Gathering at The Rapids – Bawaating. The 13th Annual Shingwauk Kinoomaage Gamig Pow Wow

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Grand Entry.13th Annual Gathering at the Rapids Pow Wow. March 3, 2018.

The 13th Annual Gathering at the Rapids Pow Wow: Celebrating Life Long Learning took place at the George Leach Centre (GLC), Algoma University /Shingwauk Kinoomaage Gamig.

The two day event, hosted by the Shingwauk Anishinaabe Students Union, began on Saturday, March 3rd with Grand Entry, drawing hundreds of participants from across Turtle Island.

The Shingwauk Anishinaabe Students’ Association – SASA – is an organization run by students for students, and works to ensure that Anishinaabe students’ voices are recognized amongst the Algoma U community.

Master of ceremonies for the weekend-long celebration was Joel Syrette. Host drum was Whitefish Bay with Co-host drum, Bear Creek.  11 drum groups in total attended, including Great Lake Ramblers, Good Time Ojibway, Heron Bay, Matawa Drum, 15D First Nation, Great Bear Ramblers and more.

The head veteran, Walker Stonefish, is from Walpole Island.

Vendors and organizations contributed to the fulsome experience, surrounding the interior of the George Leach Centre with traditional crafts, literary works, and food.

The sweet smell of smudge from sacred and medicinal plants (cedar, tobacco, sage and sweetgrass) lifted spirits and invited intentional good thoughts for a meaningful weekend.

“We say miigwech to our Anishinaabe student council for bringing us all here today.” shared MC Joel Syrette. “A long time ago, the place we know as St. Mary’s Islands – the indigenous people called this our Whitefish Islands –  is where the treaties (Robinson) were signed and negotiations were made. It was the chiefs that carried the eagle staffs into the negotiations.”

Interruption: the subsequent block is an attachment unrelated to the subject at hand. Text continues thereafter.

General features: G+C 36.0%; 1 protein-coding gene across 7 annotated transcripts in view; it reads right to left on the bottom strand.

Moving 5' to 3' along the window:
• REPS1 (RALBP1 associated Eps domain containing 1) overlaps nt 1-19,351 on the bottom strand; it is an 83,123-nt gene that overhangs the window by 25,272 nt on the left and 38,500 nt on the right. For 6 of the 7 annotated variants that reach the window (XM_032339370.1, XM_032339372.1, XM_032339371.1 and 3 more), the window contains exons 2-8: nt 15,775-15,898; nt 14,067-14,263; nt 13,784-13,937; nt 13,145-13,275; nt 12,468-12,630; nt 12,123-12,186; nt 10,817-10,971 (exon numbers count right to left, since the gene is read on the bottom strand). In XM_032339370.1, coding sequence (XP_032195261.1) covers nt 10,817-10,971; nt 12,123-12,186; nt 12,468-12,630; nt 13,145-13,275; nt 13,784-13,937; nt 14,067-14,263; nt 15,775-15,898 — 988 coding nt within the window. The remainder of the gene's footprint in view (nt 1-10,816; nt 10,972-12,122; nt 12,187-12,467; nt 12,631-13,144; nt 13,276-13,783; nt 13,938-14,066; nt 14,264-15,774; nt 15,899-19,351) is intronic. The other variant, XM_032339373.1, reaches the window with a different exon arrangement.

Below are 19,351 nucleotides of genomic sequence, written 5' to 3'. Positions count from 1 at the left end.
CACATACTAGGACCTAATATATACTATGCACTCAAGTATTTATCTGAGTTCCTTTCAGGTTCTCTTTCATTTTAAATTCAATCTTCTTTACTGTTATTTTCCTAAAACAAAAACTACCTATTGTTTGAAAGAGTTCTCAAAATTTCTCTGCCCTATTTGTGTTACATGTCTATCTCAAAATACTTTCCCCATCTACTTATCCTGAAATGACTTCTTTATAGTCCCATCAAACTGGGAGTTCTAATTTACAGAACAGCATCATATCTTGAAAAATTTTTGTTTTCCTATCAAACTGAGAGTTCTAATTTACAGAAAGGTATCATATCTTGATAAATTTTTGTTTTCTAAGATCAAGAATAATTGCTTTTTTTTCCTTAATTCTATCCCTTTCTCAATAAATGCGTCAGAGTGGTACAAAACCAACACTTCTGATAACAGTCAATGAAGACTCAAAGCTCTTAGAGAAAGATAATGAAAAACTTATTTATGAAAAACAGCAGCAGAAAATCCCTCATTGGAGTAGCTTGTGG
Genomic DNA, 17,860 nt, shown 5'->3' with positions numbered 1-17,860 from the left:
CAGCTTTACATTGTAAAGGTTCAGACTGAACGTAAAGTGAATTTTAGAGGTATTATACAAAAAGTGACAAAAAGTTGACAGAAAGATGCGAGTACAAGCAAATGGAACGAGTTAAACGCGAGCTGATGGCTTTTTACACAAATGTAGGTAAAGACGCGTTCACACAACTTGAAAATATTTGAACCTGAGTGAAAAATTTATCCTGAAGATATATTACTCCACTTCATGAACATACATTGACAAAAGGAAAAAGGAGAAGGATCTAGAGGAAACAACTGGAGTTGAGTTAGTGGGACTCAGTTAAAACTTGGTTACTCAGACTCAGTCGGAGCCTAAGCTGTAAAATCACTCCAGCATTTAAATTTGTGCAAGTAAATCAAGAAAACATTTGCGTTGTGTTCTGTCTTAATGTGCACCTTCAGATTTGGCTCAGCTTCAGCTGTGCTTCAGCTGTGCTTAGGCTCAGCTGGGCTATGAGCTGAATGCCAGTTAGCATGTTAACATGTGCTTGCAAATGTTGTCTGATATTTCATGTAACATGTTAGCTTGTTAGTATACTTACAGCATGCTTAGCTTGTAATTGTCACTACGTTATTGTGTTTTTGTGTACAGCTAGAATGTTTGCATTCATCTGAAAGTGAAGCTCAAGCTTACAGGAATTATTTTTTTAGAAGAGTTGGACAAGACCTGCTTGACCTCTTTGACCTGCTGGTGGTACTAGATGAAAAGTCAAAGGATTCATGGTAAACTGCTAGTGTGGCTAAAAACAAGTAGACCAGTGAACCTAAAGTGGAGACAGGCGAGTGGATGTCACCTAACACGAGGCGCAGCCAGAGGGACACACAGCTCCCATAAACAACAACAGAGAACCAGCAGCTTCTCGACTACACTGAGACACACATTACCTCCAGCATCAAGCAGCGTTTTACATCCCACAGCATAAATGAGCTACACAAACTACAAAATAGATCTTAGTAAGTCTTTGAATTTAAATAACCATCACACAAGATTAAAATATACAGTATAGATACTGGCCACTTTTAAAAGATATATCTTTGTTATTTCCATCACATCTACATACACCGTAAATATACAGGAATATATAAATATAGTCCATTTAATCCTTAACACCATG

Syrette  acknowledged the long standing history of the Metis Nation Council who were also part of Grand Entry.

“We have so many things as Anishinaabe people that we need to preserve – that we need to save – To keep our beautiful world views alive for future generations.” said Chief Dean Sayers, Batchewana First Nation. “This is where your cultural understanding can expand and flourish as a result of speaking to the elders. Use this as a platform to grow as a person.”

To Sault Ste. Marie Mayor Christian Provenzano, Chief Sayers said “We look forward to Bawaating becoming the official name of Sault Ste. Marie once again.”

The 13th annual Pow Wow continues Sunday, March 4th with Grand Entry taking place at noon. All are welcome to attend. Admission & parking  is free.

In 1991, Algoma University incorporated Shingwauk University, an independent Indigenous / Canadian cross-cultural educational institution. Shingwauk University is known as Shingwauk Kinoomaage Gamig, and is inspired by Chief Shingwauk’s vision of blending traditional Indigenous knowledge with mainstream teachings. It is currently being developed by the Shingwauk Education Trust (SET), which is also based on Shingwauk’s vision. Shingwauk University is an institution that is accredited by the World Indigenous Nations Higher Education Consortium (WINHEC), an internationally recognized organization.

2 COMMENTS

  1. I should have pointed out that there are currently around fifty four thousand Indigenous university graduates across the country, two-thirds women, overwhelmingly urban, and perhaps 90 % from mainstream degree-level courses that”s around 48,000 in the 2016 Census, plus about 3,000 in 2016 and again in 2017. It”s puzzling why parity in graduate numbers between Indigenous and non-Indigenous Australians isn”t one of the Closing the Gap” targets: perhaps the concept of Indigenous university graduate” is too new for policy-makers. Here”s another stat: Indigenous women are commencing university study at a slightly higher rate (for their respective populations) than NON-Indigenous Australian men. And another one: Indigenous graduates are 95 % likely to marry non-Indigenous graduate partners, and both working. They are very likely to ensure that their children go on to university study. And another one: in 2016, Indigenous university commencements rose by 12 % for most of the past ten years, the annual increase has been around 8 % yes, commencement numbers in award-level courses has risen from 3,139 in2006 to 6,715 in 2016, or 114 %. These are Ed. Dept figures, which may under-count Indigenous university numbers by as much as 30%, relative to Census figures. So why isn”t university participation one of the Closing the Gap” targets ?

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